… what gets yours?
It seems people don’t think much about having heart disease, even though it’s quite common and increasing (and a common cause of instant death – in 40% of all heart attacks, the first symptom is sudden death; that’s one heck of a symptom). On the other hand, if you’ve seen first hand a family member ravaged by Alzheimer’s, you might pay attention to headlines about that, or less likely, less dramatic but still devastating health challenges such as diabetes or autoimmune disease.
In the greater scheme of things, maybe it doesn’t matter what gets your attention because they all share some common ground: lifestyle behaviors are the predominant factors that determine whether you may or may not develop one of these destructive health conditions (this field of science is called epigenetics – meaning that lifestyle or environmental factors take precedence over genetic predisposition).
For example, science has shown us that getting regular (daily) exercise, eating healthy fats, and avoiding refined carbohydrates (such as sugar and bread), will drastically lower the risk of heart disease or having a heart attack.
Oh, wait a minute, those same lifestyle choices also play a central role in causing/avoiding diabetes, cancer, Alzheimer’s and autoimmune disease.
We’ve talked about these many factors before, but we can’t overstate the importance of sleep.
Quality sleep – and getting enough of it at the right times – is as essential to survival as food and water.1
And of course, nutrition and exercise are front and center (do you notice that regardless of the disease, virtually all prevention gets proven to be anchored to our lifestyle choices?).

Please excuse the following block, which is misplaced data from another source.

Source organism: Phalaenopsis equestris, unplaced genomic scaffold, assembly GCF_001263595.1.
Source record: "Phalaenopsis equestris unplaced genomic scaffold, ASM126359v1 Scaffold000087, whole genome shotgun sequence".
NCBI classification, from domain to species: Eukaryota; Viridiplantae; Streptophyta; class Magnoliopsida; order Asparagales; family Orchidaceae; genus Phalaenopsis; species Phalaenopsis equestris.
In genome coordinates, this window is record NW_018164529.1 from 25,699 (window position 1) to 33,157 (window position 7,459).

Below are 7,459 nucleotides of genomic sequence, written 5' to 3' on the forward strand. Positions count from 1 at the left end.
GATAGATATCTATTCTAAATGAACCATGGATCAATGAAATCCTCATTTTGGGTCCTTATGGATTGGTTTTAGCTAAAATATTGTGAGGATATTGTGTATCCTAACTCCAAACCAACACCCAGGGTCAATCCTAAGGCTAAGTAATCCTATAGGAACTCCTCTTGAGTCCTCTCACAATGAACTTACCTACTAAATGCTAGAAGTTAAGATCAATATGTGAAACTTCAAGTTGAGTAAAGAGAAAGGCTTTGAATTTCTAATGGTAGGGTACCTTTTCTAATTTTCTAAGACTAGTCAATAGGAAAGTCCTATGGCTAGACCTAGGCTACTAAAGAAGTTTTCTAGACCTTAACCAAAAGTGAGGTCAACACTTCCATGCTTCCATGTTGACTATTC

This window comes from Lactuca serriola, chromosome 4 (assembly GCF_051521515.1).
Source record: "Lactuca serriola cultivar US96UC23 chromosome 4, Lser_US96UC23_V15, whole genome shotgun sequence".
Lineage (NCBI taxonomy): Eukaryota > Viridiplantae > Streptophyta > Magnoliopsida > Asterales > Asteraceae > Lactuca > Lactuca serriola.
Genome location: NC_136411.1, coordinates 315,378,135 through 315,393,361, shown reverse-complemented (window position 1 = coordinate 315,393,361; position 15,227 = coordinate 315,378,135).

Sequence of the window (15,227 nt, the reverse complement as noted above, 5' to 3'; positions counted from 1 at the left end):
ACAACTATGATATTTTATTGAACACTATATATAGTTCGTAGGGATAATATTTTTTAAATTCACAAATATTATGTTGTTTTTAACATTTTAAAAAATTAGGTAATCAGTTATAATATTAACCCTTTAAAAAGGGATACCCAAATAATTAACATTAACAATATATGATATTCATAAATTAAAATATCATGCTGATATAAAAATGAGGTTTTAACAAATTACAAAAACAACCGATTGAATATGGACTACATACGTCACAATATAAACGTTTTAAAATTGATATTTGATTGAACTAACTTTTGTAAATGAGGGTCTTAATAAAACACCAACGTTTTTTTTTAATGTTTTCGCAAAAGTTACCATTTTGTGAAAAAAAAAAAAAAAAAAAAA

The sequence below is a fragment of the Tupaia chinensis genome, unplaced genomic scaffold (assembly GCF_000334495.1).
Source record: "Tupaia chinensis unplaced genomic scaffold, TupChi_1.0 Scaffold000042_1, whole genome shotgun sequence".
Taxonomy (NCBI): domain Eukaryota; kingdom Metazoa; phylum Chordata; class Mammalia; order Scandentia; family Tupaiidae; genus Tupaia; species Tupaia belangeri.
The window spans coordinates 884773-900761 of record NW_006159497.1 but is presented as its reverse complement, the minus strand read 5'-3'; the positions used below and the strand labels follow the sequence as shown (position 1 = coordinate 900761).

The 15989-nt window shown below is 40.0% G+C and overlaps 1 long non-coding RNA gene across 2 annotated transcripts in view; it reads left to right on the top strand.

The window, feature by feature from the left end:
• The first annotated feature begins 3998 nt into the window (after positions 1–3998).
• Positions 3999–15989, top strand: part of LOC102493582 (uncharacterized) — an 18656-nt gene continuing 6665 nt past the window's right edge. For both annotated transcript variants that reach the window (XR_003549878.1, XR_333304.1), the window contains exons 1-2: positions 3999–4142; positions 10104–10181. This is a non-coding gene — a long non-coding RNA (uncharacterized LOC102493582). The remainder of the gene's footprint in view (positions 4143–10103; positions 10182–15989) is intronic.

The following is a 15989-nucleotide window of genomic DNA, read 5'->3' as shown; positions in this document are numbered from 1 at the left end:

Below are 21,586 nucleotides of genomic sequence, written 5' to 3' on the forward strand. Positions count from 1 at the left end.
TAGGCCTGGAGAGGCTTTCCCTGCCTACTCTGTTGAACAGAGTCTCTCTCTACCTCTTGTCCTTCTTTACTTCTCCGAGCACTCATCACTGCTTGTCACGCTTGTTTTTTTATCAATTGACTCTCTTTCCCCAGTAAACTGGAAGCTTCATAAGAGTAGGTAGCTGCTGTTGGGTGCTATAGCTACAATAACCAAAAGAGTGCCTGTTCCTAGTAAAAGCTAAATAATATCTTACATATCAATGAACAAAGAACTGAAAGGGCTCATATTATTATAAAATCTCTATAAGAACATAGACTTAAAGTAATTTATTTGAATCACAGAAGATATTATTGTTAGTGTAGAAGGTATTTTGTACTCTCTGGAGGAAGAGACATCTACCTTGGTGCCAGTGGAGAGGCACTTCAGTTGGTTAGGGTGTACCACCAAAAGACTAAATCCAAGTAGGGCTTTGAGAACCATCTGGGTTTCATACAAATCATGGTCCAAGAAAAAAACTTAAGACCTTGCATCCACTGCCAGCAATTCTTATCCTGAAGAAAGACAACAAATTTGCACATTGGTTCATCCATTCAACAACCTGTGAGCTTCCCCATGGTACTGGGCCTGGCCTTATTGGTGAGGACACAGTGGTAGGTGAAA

‘Physical activity and nutrition were by far the two most important things on the list …’ 2,3
On the subject of nutrition, it’s important to know your fats – in particular, the importance of avoiding processed vegetable oils and what are called ‘trans fats’ (margarine, vegetable shortening found in many packaged and processed foods, coffee creamers, etc.)
‘…reduce industrially produced trans fatty acids may assist in the primary prevention of dementia.’ 4
1 Fultz NE, et al. Coupled electrophysiological, hemodynamic, and cerebrospinal fluid oscillations in human sleep Science 01 Nov 2019: 366 (6465), 628-631
2 Dr. Richard Isaacson, lead author of recent study published in Alzheimer’s and Dementia: The Journal of the Alzheimer’s Association, quoted in CNN article
3 Ngandu T, et al. A 2 year multidomain intervention of diet, exercise, cognitive training, and vascular risk monitoring versus control to prevent cognitive decline in at-risk elderly people (FINGER): a
randomised controlled trial. Lancet. 2015 Jun 6;385(9984):2255-63
4 Honda T, et al. Serum elaidic acid concentration and risk of dementia. The Hisayama study. Neurology Oct 2019, 10.1212